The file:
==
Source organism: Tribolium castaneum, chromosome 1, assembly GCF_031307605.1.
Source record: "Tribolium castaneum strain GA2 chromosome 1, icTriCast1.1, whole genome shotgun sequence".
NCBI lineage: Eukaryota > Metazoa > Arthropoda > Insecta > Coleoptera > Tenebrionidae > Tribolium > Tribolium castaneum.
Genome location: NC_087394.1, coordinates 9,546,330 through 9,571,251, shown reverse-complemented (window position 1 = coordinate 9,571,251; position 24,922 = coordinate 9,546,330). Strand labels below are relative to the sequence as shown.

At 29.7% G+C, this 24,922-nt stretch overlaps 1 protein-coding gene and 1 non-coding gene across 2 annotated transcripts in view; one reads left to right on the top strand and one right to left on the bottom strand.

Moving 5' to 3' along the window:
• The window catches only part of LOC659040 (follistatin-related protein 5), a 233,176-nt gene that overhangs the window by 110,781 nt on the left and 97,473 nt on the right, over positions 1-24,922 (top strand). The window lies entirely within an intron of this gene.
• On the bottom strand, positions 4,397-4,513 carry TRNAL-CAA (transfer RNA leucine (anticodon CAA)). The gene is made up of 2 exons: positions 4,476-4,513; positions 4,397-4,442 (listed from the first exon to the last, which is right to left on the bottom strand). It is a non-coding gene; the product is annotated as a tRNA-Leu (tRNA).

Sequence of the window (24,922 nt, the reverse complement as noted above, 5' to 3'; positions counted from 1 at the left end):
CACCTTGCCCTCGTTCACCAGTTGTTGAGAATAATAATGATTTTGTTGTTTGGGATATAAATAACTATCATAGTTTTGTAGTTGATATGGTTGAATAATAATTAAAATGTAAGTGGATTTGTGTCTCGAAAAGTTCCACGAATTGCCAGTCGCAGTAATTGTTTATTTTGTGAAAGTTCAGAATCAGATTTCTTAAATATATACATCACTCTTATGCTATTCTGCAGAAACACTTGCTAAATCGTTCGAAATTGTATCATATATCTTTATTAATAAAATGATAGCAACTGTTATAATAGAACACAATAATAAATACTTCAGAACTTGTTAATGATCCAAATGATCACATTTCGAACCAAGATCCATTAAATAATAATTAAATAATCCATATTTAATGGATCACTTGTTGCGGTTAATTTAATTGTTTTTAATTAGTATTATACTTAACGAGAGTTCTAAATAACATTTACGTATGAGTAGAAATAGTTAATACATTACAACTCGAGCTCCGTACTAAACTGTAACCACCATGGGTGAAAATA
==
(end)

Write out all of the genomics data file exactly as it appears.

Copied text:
Source organism: Tribolium castaneum, chromosome 1, assembly GCF_031307605.1.
Source record: "Tribolium castaneum strain GA2 chromosome 1, icTriCast1.1, whole genome shotgun sequence".
NCBI lineage: Eukaryota > Metazoa > Arthropoda > Insecta > Coleoptera > Tenebrionidae > Tribolium > Tribolium castaneum.
Genome location: NC_087394.1, coordinates 9,546,330 through 9,571,251, shown reverse-complemented (window position 1 = coordinate 9,571,251; position 24,922 = coordinate 9,546,330). Strand labels below are relative to the sequence as shown.

At 29.7% G+C, this 24,922-nt stretch overlaps 1 protein-coding gene and 1 non-coding gene across 2 annotated transcripts in view; one reads left to right on the top strand and one right to left on the bottom strand.

Moving 5' to 3' along the window:
• The window catches only part of LOC659040 (follistatin-related protein 5), a 233,176-nt gene that overhangs the window by 110,781 nt on the left and 97,473 nt on the right, over positions 1-24,922 (top strand). The window lies entirely within an intron of this gene.
• On the bottom strand, positions 4,397-4,513 carry TRNAL-CAA (transfer RNA leucine (anticodon CAA)). The gene is made up of 2 exons: positions 4,476-4,513; positions 4,397-4,442 (listed from the first exon to the last, which is right to left on the bottom strand). It is a non-coding gene; the product is annotated as a tRNA-Leu (tRNA).

Sequence of the window (24,922 nt, the reverse complement as noted above, 5' to 3'; positions counted from 1 at the left end):
CACCTTGCCCTCGTTCACCAGTTGTTGAGAATAATAATGATTTTGTTGTTTGGGATATAAATAACTATCATAGTTTTGTAGTTGATATGGTTGAATAATAATTAAAATGTAAGTGGATTTGTGTCTCGAAAAGTTCCACGAATTGCCAGTCGCAGTAATTGTTTATTTTGTGAAAGTTCAGAATCAGATTTCTTAAATATATACATCACTCTTATGCTATTCTGCAGAAACACTTGCTAAATCGTTCGAAATTGTATCATATATCTTTATTAATAAAATGATAGCAACTGTTATAATAGAACACAATAATAAATACTTCAGAACTTGTTAATGATCCAAATGATCACATTTCGAACCAAGATCCATTAAATAATAATTAAATAATCCATATTTAATGGATCACTTGTTGCGGTTAATTTAATTGTTTTTAATTAGTATTATACTTAACGAGAGTTCTAAATAACATTTACGTATGAGTAGAAATAGTTAATACATTACAACTCGAGCTCCGTACTAAACTGTAACCACCATGGGTGAAAATA